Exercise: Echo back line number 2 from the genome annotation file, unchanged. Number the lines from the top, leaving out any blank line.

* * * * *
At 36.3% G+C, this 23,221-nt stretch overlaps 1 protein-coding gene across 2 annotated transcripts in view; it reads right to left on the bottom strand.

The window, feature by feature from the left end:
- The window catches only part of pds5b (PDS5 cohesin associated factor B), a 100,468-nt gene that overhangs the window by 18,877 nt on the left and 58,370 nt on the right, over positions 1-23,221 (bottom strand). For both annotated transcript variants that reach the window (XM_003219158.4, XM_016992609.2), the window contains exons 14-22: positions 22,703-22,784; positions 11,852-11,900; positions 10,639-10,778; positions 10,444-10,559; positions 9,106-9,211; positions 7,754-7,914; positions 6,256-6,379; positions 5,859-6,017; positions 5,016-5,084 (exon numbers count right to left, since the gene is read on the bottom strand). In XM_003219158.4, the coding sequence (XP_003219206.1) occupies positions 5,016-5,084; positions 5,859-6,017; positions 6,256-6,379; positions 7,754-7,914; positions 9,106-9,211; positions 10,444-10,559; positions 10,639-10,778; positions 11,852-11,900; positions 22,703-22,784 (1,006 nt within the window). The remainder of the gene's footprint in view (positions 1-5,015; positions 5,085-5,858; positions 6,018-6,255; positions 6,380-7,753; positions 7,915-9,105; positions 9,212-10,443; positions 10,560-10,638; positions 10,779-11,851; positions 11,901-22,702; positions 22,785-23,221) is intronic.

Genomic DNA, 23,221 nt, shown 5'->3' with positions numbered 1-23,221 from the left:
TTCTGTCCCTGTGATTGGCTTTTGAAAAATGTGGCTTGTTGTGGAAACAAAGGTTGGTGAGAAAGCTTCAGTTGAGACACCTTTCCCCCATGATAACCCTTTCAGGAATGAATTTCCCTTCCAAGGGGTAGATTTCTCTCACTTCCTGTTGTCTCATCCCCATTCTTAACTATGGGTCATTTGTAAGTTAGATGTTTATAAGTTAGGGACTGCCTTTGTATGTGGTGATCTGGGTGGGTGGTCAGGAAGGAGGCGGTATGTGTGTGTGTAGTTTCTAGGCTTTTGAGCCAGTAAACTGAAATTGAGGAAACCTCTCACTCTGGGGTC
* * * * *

The window, feature by feature from the left end: